Cattle Economics: Cattle Inventory Impacts Prices Long-Term

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Andrew Griffith

Dr. Andrew Griffith
Assistant Professor
Department of Agricultural and Resource Economics
P: 865-974-7480

The definition of long-term varies by person. For instance, at the age of five, church service on a wood pew was long-term, and Christmas was always an eternity from today. Now days, church service flies by, children never sleep long enough, and birthdays always seem to be right around the corner. Cattle producers may still have different definitions of what they consider to be long-term in the cattle business. For the purposes of this discussion, long-term is anything exceeding a year, because most cattle producers make decisions for the current production year. Thus, the goal of this article is to discuss some of the long-term impacts of the July 1 Cattle Inventory report.

The July 1 Cattle Inventory report, released at the end of July, reported all cattle and calves down 1.3 million head to 100.9 million head compared to a year earlier. The majority of this decline was in the number of beef cows. Beef cow inventory was down 650,000 head to 31.4 million head while the number of heifers retained for beef cow replacement was down 100,000 head to 4.3 million head. The decline in beef cow inventory along with gains in the dairy cow inventory resulted in a projection of the 2021 calf crop being 35,500 head less than 2020.

What do these inventory values mean for the cattle markets in the long-term? The one-line answer is that the cattle market should be in a “bull” market the next two to three years, but that is not a sufficient response to assist with planning and decision making. Thus, a more detailed explanation is needed.

The cattle market is expected to strengthen over the next two to three years primarily due to a reduction in the calf crop and the number of cattle expected to go on feed. These two numbers will be driven by the long production cycle that is required for producers to expand the size of the beef cow herd. However, the expansion of the cattle herd will most likely be delayed in the Western United States and the Northern Plains due to severe drought forcing more cows to be moved and fewer heifers to be retained in those regions. Thus, regions experiencing good forage conditions may begin to expand the cattle herd in 2022 which will be revealed in the 2023 inventory report. Alternatively, those in drought stressed regions may be delayed in responding to higher cattle prices, because sufficient production resources may not be available to make such decisions.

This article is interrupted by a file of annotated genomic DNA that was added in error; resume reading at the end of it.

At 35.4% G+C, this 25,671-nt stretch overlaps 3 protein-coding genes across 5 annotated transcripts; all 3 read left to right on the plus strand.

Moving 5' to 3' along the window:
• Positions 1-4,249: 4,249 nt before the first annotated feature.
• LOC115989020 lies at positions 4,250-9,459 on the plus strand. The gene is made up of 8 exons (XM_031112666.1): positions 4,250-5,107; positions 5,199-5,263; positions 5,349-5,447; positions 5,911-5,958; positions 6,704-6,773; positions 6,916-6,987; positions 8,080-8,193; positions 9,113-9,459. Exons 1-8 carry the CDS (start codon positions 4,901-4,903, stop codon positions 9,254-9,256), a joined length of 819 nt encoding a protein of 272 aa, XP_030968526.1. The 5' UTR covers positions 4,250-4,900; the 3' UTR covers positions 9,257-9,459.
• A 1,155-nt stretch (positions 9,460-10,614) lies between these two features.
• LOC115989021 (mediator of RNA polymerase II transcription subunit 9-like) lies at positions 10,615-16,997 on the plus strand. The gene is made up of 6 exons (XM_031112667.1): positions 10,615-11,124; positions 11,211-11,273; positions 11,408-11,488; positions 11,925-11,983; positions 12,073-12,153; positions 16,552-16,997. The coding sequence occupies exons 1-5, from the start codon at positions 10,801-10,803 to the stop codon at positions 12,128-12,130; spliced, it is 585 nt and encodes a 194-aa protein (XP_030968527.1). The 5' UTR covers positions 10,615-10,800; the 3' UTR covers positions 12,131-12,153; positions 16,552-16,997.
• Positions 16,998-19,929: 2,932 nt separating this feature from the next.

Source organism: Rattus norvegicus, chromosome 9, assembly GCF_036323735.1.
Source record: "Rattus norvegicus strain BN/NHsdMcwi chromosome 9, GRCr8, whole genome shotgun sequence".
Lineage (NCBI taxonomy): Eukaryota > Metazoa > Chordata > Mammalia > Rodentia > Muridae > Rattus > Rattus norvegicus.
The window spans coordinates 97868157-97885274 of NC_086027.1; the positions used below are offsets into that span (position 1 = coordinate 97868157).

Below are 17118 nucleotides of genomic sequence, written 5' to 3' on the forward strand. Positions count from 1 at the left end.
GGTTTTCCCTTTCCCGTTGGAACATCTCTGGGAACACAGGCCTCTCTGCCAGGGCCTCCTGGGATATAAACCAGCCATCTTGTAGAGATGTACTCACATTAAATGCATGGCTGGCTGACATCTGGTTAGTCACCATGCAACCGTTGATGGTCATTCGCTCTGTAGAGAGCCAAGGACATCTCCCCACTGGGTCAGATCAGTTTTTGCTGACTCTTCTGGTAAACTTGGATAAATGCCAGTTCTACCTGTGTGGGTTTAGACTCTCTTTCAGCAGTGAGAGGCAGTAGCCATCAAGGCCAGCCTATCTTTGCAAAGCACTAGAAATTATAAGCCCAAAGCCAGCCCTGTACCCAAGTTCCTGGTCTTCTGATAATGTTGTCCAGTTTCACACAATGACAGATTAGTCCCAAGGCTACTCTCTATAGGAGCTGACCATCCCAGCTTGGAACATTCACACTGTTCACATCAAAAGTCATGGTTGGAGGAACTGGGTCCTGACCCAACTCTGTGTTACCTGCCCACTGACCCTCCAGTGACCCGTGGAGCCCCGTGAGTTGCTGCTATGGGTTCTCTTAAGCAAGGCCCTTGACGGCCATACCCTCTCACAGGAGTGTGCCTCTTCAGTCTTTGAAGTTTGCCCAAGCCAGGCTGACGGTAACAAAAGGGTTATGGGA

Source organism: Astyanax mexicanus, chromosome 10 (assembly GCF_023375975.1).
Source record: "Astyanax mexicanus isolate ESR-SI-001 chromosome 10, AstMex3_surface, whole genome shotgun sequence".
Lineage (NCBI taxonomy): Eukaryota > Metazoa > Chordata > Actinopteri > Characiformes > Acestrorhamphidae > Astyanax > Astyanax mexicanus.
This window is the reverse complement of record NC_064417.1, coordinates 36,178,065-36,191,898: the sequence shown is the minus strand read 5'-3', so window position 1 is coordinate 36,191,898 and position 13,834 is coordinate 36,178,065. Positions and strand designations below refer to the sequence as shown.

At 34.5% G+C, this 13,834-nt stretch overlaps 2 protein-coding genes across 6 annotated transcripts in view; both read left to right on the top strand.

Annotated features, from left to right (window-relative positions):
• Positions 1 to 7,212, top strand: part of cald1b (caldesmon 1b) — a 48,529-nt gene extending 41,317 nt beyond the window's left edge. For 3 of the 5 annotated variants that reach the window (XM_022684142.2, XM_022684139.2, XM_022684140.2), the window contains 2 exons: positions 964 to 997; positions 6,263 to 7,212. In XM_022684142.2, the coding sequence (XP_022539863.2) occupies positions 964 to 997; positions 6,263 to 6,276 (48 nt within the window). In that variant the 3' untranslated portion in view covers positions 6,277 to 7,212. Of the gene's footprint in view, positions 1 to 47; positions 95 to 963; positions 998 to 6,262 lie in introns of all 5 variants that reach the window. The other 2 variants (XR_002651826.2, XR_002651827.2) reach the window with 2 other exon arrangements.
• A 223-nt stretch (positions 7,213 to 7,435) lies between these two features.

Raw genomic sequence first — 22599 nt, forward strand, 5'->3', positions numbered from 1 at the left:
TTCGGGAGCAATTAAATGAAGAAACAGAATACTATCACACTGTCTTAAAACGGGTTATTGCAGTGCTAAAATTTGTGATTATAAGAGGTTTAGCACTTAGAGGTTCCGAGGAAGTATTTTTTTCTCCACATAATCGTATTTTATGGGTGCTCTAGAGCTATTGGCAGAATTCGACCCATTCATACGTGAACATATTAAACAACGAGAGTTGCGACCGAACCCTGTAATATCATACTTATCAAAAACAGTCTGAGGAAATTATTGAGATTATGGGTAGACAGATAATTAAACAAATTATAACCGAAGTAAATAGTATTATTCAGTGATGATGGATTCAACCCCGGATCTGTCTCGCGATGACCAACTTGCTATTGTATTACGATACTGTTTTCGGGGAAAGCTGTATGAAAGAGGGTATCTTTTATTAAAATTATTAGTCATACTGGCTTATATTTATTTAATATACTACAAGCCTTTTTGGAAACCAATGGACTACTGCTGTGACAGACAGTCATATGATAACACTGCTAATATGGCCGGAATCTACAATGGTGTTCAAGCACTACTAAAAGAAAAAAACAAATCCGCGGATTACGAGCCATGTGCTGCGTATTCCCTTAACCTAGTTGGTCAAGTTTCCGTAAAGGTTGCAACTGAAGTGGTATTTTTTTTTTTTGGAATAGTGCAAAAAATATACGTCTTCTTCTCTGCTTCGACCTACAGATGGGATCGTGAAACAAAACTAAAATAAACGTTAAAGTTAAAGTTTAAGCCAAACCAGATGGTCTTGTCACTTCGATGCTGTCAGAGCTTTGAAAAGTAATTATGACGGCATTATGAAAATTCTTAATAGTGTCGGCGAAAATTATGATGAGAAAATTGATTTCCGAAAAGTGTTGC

Assuming the calf crop expectation is correct, this would suggest a reduction in supply, which should support prices in the cattle complex. If that reduction in supply is coupled with what has been strong domestic and international beef demand, cattle prices are expected to be further supported. This brings to question at what level will prices be supported and for how long will prices be supported?

Cattle prices have already demonstrated considerable strength in the third quarter of 2021. This strength is expected to spill over into the fourth quarter despite softer prices relative to the third quarter. Prices should continue gaining momentum heading into the spring of 2022 before following a fairly seasonal price pattern in 2022. This would mean 2022 prices should exceed prices in 2021, but cattle prices in 2023 are likely to exceed those experienced in 2022. The price increase will slow a little in 2023 and could continue to be supported in 2024 before increased inventory places pressure on prices.

It is obvious specific prices were not discussed here, because many factors will be at play in determining prices at a specific point in time. It is possible that 500 pound steers reach a price of $180 per hundredweight in the spring of 2023 with yearling cattle prices reaching $175 in the summer of the same year, but understanding the general trend in prices is more useful than the specific price when it comes to long-term decision making.

Some readers may still consider this to be a short-term outlook compared to a long-term outlook, but it is tough enough to predict prices three months out, much less three years in the future. For instance, who could have predicted my wife would stay married to me for five years? For some that is long-term, but for my wife, it has probably felt more like an eternity!